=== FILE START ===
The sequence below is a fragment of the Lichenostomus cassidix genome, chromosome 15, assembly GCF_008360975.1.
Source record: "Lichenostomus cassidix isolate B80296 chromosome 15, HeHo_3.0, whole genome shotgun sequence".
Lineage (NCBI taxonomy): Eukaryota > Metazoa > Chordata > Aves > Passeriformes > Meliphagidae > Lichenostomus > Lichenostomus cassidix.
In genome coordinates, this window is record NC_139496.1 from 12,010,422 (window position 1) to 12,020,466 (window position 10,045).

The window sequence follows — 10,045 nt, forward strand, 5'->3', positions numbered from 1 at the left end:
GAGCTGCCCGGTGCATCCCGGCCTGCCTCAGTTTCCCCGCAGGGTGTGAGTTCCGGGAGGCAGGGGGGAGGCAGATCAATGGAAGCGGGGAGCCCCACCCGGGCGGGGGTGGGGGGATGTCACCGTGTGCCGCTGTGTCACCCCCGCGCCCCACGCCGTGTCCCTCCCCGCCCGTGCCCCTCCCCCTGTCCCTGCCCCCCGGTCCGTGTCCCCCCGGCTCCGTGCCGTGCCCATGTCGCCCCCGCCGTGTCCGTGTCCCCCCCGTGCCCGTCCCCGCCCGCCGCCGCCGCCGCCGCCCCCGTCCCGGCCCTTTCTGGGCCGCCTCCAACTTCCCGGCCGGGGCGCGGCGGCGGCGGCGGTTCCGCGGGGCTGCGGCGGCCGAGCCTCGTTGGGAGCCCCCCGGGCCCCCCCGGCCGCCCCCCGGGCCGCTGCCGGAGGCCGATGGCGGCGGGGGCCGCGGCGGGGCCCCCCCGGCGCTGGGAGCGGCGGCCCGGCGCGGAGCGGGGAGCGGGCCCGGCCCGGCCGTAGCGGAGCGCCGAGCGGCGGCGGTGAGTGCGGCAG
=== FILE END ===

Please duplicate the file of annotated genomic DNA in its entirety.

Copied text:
The sequence below is a fragment of the Lichenostomus cassidix genome, chromosome 15, assembly GCF_008360975.1.
Source record: "Lichenostomus cassidix isolate B80296 chromosome 15, HeHo_3.0, whole genome shotgun sequence".
Lineage (NCBI taxonomy): Eukaryota > Metazoa > Chordata > Aves > Passeriformes > Meliphagidae > Lichenostomus > Lichenostomus cassidix.
In genome coordinates, this window is record NC_139496.1 from 12,010,422 (window position 1) to 12,020,466 (window position 10,045).

The window sequence follows — 10,045 nt, forward strand, 5'->3', positions numbered from 1 at the left end:
GAGCTGCCCGGTGCATCCCGGCCTGCCTCAGTTTCCCCGCAGGGTGTGAGTTCCGGGAGGCAGGGGGGAGGCAGATCAATGGAAGCGGGGAGCCCCACCCGGGCGGGGGTGGGGGGATGTCACCGTGTGCCGCTGTGTCACCCCCGCGCCCCACGCCGTGTCCCTCCCCGCCCGTGCCCCTCCCCCTGTCCCTGCCCCCCGGTCCGTGTCCCCCCGGCTCCGTGCCGTGCCCATGTCGCCCCCGCCGTGTCCGTGTCCCCCCCGTGCCCGTCCCCGCCCGCCGCCGCCGCCGCCGCCCCCGTCCCGGCCCTTTCTGGGCCGCCTCCAACTTCCCGGCCGGGGCGCGGCGGCGGCGGCGGTTCCGCGGGGCTGCGGCGGCCGAGCCTCGTTGGGAGCCCCCCGGGCCCCCCCGGCCGCCCCCCGGGCCGCTGCCGGAGGCCGATGGCGGCGGGGGCCGCGGCGGGGCCCCCCCGGCGCTGGGAGCGGCGGCCCGGCGCGGAGCGGGGAGCGGGCCCGGCCCGGCCGTAGCGGAGCGCCGAGCGGCGGCGGTGAGTGCGGCAG